WETHERSFIELD, CONN. — “I have been with the show for the past 13 years, manager for the last three years, and am happy to say that we had a wonderful show this fall, with a nice increase in our gate,” said Elaine St Onge, program coordinator for the Wethersfield Historical Society. Well over 100 people came out on Friday evening, November 15, for the preview party, and more than 500 came the next day to enjoy the show and buy from the 38 dealers exhibiting. Of that number, ten were new to the show this year.
“We did not hear that much furniture was sold, but people did buy many smalls and decorative pieces,” Elaine reported. The show, staged at the Pitkin Community Center, 30 Greenfield Street, has become popular with many dealers and “we now have a waiting list,” she said.
A nice set of six Shaker side chairs, mint condition, were in the center of the booth of Howard Graff, Colt Barn Antiques, Townshend, Vt., and a selection of iron pieces was spread out on a table. “A lady came into the booth at the last show and bought almost every piece of iron I had,” Howard said, but he still managed to come up with a couple of cast iron frogs, including one male, paperweights and some cooking pots used in the open hearth. A selection of wood carved scoops also found their way onto this table.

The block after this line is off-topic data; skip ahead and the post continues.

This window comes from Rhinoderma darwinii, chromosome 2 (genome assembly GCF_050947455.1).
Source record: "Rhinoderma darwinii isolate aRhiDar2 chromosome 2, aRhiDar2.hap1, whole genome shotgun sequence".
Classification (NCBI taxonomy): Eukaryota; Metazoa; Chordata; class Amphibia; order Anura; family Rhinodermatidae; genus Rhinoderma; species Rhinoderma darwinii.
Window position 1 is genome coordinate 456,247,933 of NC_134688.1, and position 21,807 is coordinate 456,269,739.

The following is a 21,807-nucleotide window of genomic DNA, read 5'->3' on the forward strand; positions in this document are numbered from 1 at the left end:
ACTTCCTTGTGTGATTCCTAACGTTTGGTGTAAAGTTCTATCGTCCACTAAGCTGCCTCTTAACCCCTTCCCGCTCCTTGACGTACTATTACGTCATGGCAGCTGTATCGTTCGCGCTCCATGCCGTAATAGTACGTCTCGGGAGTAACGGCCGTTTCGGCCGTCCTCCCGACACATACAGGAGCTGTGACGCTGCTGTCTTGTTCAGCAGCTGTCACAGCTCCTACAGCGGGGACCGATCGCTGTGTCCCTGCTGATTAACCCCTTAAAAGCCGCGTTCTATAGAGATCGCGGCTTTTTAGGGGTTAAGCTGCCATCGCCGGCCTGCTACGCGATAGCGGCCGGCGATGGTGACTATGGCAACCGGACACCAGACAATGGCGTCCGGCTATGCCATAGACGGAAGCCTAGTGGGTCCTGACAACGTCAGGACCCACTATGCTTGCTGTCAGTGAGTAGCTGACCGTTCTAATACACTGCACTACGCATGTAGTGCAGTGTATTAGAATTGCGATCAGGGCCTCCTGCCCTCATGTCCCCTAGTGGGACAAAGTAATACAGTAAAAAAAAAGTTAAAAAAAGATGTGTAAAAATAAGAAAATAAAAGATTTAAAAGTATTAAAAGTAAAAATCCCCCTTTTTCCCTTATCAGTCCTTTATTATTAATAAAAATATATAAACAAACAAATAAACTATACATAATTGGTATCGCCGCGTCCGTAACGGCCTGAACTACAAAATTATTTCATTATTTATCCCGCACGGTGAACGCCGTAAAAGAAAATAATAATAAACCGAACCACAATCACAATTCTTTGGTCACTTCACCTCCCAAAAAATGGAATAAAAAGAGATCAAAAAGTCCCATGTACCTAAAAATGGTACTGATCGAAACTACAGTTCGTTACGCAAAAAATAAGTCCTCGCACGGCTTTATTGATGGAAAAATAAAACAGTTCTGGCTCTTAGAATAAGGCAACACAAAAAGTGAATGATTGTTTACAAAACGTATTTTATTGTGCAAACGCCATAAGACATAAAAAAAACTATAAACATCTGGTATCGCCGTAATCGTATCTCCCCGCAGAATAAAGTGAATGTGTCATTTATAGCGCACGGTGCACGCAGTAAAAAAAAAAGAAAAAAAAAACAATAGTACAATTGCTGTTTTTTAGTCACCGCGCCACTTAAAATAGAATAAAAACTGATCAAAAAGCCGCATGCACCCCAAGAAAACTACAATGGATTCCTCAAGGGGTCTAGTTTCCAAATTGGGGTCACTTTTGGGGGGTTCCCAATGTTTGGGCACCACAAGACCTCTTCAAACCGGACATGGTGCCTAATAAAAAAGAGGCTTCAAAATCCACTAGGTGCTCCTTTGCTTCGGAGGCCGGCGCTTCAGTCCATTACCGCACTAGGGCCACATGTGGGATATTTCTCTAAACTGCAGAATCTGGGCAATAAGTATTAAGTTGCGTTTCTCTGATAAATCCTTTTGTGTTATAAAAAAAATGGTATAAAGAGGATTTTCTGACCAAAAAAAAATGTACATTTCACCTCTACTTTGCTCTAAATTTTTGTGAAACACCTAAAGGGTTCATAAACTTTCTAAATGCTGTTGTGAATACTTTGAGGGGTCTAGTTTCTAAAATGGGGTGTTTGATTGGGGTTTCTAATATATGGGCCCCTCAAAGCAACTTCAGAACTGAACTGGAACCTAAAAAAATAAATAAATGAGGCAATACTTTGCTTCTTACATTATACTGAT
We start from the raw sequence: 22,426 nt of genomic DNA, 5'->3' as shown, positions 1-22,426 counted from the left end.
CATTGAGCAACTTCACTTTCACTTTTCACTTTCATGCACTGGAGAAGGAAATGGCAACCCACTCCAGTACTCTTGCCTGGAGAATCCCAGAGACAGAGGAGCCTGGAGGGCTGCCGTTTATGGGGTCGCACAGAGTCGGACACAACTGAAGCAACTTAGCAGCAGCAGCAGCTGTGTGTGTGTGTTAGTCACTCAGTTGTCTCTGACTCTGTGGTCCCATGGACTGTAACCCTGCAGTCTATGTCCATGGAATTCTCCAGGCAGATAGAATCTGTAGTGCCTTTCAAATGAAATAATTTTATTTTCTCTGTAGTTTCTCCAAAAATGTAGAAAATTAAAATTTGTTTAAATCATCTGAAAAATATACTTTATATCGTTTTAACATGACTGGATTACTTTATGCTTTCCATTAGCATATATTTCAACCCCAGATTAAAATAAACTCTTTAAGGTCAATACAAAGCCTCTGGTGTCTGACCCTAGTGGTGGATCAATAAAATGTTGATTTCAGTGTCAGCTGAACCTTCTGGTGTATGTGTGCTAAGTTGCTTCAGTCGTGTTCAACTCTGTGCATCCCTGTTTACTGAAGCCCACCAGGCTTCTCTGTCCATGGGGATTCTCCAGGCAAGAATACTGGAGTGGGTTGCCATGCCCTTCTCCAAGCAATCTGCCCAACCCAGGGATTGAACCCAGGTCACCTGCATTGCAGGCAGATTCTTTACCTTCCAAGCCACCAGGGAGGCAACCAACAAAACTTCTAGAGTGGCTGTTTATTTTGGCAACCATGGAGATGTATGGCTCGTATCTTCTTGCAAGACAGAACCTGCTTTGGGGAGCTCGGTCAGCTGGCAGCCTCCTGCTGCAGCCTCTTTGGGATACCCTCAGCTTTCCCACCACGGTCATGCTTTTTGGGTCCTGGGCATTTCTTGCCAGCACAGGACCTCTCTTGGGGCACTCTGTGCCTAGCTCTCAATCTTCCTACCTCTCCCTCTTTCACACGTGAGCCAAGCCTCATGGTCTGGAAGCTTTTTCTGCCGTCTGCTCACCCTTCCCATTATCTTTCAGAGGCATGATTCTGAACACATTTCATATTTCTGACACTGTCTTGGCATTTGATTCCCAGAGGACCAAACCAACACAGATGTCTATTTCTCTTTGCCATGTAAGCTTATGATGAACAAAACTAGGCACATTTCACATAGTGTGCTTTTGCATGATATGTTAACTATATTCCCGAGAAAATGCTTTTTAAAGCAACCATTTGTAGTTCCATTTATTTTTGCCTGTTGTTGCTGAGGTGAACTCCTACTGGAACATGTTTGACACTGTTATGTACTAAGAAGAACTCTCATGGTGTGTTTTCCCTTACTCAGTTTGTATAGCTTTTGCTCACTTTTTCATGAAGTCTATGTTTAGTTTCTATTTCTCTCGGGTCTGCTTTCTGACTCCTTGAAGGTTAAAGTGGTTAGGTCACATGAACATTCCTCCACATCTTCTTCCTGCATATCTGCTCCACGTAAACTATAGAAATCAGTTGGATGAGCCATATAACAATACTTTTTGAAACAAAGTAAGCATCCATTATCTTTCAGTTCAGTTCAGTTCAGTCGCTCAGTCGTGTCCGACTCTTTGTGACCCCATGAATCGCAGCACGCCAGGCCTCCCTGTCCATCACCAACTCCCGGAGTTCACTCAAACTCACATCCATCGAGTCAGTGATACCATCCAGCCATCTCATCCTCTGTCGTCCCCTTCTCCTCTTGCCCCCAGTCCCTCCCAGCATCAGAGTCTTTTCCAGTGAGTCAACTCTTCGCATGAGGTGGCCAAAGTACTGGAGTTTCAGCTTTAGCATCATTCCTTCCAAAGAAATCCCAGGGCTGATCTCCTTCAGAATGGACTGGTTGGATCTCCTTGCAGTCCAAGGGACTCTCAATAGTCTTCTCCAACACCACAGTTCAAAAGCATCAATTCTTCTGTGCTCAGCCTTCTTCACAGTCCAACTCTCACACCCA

English furniture filled the booth of Jan and John Maggs, Conway, Mass., including an oak one-drawer table with elaborate turned legs, original feet, circa 1690, and an oak four-drawer chest in two parts with applied geometric moldings, split spindles and punch-decorated frieze, dating circa 1650–1670. Jan came equipped with her trusty stool and large wood showcase filled with jewelry, which she staffed at the left front of the booth, while John worked the furniture end of the business.
Furniture in the booth of Paula Patterson, Westfield, Mass., included a country Queen Anne armchair with tiger maple arms and vase-turned stretcher, and a New Hampshire Chippendale two-over-four-drawer tiger maple chest. A New England highchair with rush seat, circa 1830, was offered by Chester Cwilichoski of Trumbull, Conn.
Lorraine German brought a strong dose of Christmas feather trees and ornaments to the Mad River Antiques booth, while Steve crashed through with a nice selection of stoneware, as usual. A 1-gallon jug was attributed to Egbert Schoonmaker of Kingston, N.Y., circa 1805–1815. A good size hooked rug was on the back wall of the booth depicting the Bluenose, a fishing and racing schooner from Nova Scotia, patterned by the Garrett family.
A tall Chippendale desk-bookcase in cherry, circa 1760; with old finish, was in the booth of Old Beautiful, Clinton, Conn., along with a Federal serpentine front game table in mahogany, Philadelphia origin, circa 1810.
There was a definite glare coming from the booth of Patina Art & Antiques, Roxbury, Conn., as lights bounced off about 50 pairs of brass candlesticks and an assortment of copper kettles, molds and pots, all with a bright shine and no fingerprints as the show opened. Mixed in were a few other objects, such as a wall box with a spoon rack holding ten pewter spoons.